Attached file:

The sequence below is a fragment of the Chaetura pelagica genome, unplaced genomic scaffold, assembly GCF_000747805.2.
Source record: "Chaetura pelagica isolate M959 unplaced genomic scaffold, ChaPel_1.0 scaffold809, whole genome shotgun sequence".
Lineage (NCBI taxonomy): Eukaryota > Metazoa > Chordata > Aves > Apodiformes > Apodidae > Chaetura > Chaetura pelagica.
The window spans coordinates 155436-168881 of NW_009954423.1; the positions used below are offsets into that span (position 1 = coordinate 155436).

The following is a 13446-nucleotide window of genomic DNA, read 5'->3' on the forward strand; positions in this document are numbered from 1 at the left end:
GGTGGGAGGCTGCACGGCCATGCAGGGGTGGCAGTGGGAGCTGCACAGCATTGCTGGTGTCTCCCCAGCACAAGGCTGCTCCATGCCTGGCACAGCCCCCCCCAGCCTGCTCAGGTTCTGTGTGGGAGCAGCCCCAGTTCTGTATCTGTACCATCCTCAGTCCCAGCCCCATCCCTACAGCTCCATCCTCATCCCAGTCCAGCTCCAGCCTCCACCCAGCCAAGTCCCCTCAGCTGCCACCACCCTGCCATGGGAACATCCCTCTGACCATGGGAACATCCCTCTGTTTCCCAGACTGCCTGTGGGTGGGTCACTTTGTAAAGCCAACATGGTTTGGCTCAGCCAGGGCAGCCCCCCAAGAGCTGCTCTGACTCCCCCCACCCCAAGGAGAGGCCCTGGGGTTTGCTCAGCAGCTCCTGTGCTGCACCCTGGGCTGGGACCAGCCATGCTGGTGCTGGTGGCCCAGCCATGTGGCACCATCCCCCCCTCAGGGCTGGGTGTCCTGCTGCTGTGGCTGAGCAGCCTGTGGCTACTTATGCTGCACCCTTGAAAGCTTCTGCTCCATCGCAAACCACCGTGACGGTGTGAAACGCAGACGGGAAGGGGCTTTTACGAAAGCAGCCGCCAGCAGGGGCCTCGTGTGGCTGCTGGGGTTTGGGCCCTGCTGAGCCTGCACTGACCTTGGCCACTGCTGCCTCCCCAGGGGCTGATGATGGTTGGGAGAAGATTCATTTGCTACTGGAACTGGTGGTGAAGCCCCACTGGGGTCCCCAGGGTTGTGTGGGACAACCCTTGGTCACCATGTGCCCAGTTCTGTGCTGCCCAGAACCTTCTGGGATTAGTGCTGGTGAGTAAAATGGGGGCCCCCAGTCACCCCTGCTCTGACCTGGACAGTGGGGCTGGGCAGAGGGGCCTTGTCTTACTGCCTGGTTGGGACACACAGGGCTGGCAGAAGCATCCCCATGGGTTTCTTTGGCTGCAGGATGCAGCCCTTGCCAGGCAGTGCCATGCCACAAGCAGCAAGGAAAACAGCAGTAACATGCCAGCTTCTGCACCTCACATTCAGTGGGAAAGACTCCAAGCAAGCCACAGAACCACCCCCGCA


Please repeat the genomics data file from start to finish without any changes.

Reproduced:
The sequence below is a fragment of the Chaetura pelagica genome, unplaced genomic scaffold, assembly GCF_000747805.2.
Source record: "Chaetura pelagica isolate M959 unplaced genomic scaffold, ChaPel_1.0 scaffold809, whole genome shotgun sequence".
Lineage (NCBI taxonomy): Eukaryota > Metazoa > Chordata > Aves > Apodiformes > Apodidae > Chaetura > Chaetura pelagica.
The window spans coordinates 155436-168881 of NW_009954423.1; the positions used below are offsets into that span (position 1 = coordinate 155436).

The following is a 13446-nucleotide window of genomic DNA, read 5'->3' on the forward strand; positions in this document are numbered from 1 at the left end:
GGTGGGAGGCTGCACGGCCATGCAGGGGTGGCAGTGGGAGCTGCACAGCATTGCTGGTGTCTCCCCAGCACAAGGCTGCTCCATGCCTGGCACAGCCCCCCCCAGCCTGCTCAGGTTCTGTGTGGGAGCAGCCCCAGTTCTGTATCTGTACCATCCTCAGTCCCAGCCCCATCCCTACAGCTCCATCCTCATCCCAGTCCAGCTCCAGCCTCCACCCAGCCAAGTCCCCTCAGCTGCCACCACCCTGCCATGGGAACATCCCTCTGACCATGGGAACATCCCTCTGTTTCCCAGACTGCCTGTGGGTGGGTCACTTTGTAAAGCCAACATGGTTTGGCTCAGCCAGGGCAGCCCCCCAAGAGCTGCTCTGACTCCCCCCACCCCAAGGAGAGGCCCTGGGGTTTGCTCAGCAGCTCCTGTGCTGCACCCTGGGCTGGGACCAGCCATGCTGGTGCTGGTGGCCCAGCCATGTGGCACCATCCCCCCCTCAGGGCTGGGTGTCCTGCTGCTGTGGCTGAGCAGCCTGTGGCTACTTATGCTGCACCCTTGAAAGCTTCTGCTCCATCGCAAACCACCGTGACGGTGTGAAACGCAGACGGGAAGGGGCTTTTACGAAAGCAGCCGCCAGCAGGGGCCTCGTGTGGCTGCTGGGGTTTGGGCCCTGCTGAGCCTGCACTGACCTTGGCCACTGCTGCCTCCCCAGGGGCTGATGATGGTTGGGAGAAGATTCATTTGCTACTGGAACTGGTGGTGAAGCCCCACTGGGGTCCCCAGGGTTGTGTGGGACAACCCTTGGTCACCATGTGCCCAGTTCTGTGCTGCCCAGAACCTTCTGGGATTAGTGCTGGTGAGTAAAATGGGGGCCCCCAGTCACCCCTGCTCTGACCTGGACAGTGGGGCTGGGCAGAGGGGCCTTGTCTTACTGCCTGGTTGGGACACACAGGGCTGGCAGAAGCATCCCCATGGGTTTCTTTGGCTGCAGGATGCAGCCCTTGCCAGGCAGTGCCATGCCACAAGCAGCAAGGAAAACAGCAGTAACATGCCAGCTTCTGCACCTCACATTCAGTGGGAAAGACTCCAAGCAAGCCACAGAACCACCCCCGCA